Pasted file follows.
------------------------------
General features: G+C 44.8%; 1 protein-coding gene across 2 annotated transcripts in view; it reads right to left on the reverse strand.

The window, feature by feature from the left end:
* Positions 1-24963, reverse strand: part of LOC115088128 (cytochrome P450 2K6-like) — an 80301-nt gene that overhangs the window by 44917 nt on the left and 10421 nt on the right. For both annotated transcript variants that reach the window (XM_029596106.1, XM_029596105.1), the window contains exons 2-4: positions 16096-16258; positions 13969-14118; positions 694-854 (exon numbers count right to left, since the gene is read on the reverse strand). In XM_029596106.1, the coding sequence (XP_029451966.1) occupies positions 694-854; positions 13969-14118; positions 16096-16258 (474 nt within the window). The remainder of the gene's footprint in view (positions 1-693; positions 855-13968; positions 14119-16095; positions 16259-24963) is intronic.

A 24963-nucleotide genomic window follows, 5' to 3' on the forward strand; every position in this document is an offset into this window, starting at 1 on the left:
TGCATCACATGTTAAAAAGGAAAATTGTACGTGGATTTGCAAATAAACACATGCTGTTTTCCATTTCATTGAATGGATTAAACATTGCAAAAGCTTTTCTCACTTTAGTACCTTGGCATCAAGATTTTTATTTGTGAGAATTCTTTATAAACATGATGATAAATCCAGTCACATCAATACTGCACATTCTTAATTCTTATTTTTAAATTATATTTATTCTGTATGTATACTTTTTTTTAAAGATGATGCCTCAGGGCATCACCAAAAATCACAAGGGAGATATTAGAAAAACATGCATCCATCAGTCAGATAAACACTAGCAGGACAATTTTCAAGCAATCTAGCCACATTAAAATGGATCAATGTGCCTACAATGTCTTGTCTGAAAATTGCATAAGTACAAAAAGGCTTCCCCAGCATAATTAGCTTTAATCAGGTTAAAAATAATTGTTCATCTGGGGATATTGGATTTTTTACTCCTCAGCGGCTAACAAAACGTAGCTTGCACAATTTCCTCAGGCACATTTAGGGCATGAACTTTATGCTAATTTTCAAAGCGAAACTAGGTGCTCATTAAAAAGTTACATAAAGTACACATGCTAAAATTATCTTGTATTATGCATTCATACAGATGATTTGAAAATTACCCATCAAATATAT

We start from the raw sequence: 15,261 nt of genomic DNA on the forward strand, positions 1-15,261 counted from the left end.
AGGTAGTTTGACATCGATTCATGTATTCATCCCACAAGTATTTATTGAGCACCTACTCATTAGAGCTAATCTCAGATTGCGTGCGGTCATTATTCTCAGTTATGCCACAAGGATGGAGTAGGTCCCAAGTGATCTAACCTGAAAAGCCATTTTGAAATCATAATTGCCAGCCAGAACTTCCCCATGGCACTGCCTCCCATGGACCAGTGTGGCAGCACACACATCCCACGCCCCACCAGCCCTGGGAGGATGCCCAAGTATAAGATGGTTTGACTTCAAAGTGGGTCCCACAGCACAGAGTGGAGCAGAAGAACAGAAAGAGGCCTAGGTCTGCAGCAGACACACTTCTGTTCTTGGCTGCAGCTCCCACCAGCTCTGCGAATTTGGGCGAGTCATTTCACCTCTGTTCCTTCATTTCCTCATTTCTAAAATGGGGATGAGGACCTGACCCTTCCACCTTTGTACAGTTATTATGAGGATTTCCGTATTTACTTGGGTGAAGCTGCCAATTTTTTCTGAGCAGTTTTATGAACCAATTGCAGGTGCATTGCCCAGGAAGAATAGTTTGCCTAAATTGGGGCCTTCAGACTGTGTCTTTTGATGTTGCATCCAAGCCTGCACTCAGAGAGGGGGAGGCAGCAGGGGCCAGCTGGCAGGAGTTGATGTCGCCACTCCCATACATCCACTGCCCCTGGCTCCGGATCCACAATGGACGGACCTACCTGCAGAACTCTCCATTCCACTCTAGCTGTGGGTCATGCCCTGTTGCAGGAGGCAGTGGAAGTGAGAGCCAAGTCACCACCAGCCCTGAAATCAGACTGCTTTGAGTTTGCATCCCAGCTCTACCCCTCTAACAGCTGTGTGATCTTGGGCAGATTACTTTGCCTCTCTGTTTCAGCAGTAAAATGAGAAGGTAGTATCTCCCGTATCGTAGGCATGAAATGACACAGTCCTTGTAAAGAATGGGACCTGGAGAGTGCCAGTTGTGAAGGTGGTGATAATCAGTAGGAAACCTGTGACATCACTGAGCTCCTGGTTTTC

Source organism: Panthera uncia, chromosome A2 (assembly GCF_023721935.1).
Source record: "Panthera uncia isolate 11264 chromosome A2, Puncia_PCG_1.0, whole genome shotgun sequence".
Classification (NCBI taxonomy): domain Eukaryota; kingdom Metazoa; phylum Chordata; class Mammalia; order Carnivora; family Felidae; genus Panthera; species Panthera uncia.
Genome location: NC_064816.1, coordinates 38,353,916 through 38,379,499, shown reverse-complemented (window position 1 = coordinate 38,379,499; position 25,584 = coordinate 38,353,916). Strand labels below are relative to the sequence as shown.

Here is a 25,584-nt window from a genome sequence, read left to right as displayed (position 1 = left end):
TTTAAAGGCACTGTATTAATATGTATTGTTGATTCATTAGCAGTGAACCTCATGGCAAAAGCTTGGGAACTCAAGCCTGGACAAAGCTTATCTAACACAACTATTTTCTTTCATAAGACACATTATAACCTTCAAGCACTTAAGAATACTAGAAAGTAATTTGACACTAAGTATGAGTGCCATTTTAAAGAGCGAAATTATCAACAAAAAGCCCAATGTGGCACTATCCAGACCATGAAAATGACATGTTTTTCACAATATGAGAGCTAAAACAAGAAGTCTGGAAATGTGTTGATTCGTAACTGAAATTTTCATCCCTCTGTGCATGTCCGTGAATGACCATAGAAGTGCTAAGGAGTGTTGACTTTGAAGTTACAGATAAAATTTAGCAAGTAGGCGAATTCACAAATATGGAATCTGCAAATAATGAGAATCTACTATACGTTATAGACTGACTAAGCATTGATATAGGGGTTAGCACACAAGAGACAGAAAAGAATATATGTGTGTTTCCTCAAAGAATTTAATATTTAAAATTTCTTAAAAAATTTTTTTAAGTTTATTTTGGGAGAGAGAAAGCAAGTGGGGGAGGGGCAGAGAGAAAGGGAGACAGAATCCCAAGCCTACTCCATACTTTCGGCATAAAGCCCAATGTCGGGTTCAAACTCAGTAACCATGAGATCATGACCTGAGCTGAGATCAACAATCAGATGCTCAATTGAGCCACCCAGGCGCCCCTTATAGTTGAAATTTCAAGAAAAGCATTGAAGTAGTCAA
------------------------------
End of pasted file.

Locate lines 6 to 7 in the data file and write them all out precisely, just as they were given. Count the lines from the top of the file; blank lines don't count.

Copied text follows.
We start from the raw sequence: 15,261 nt of genomic DNA on the forward strand, positions 1-15,261 counted from the left end.
AGGTAGTTTGACATCGATTCATGTATTCATCCCACAAGTATTTATTGAGCACCTACTCATTAGAGCTAATCTCAGATTGCGTGCGGTCATTATTCTCAGTTATGCCACAAGGATGGAGTAGGTCCCAAGTGATCTAACCTGAAAAGCCATTTTGAAATCATAATTGCCAGCCAGAACTTCCCCATGGCACTGCCTCCCATGGACCAGTGTGGCAGCACACACATCCCACGCCCCACCAGCCCTGGGAGGATGCCCAAGTATAAGATGGTTTGACTTCAAAGTGGGTCCCACAGCACAGAGTGGAGCAGAAGAACAGAAAGAGGCCTAGGTCTGCAGCAGACACACTTCTGTTCTTGGCTGCAGCTCCCACCAGCTCTGCGAATTTGGGCGAGTCATTTCACCTCTGTTCCTTCATTTCCTCATTTCTAAAATGGGGATGAGGACCTGACCCTTCCACCTTTGTACAGTTATTATGAGGATTTCCGTATTTACTTGGGTGAAGCTGCCAATTTTTTCTGAGCAGTTTTATGAACCAATTGCAGGTGCATTGCCCAGGAAGAATAGTTTGCCTAAATTGGGGCCTTCAGACTGTGTCTTTTGATGTTGCATCCAAGCCTGCACTCAGAGAGGGGGAGGCAGCAGGGGCCAGCTGGCAGGAGTTGATGTCGCCACTCCCATACATCCACTGCCCCTGGCTCCGGATCCACAATGGACGGACCTACCTGCAGAACTCTCCATTCCACTCTAGCTGTGGGTCATGCCCTGTTGCAGGAGGCAGTGGAAGTGAGAGCCAAGTCACCACCAGCCCTGAAATCAGACTGCTTTGAGTTTGCATCCCAGCTCTACCCCTCTAACAGCTGTGTGATCTTGGGCAGATTACTTTGCCTCTCTGTTTCAGCAGTAAAATGAGAAGGTAGTATCTCCCGTATCGTAGGCATGAAATGACACAGTCCTTGTAAAGAATGGGACCTGGAGAGTGCCAGTTGTGAAGGTGGTGATAATCAGTAGGAAACCTGTGACATCACTGAGCTCCTGGTTTTC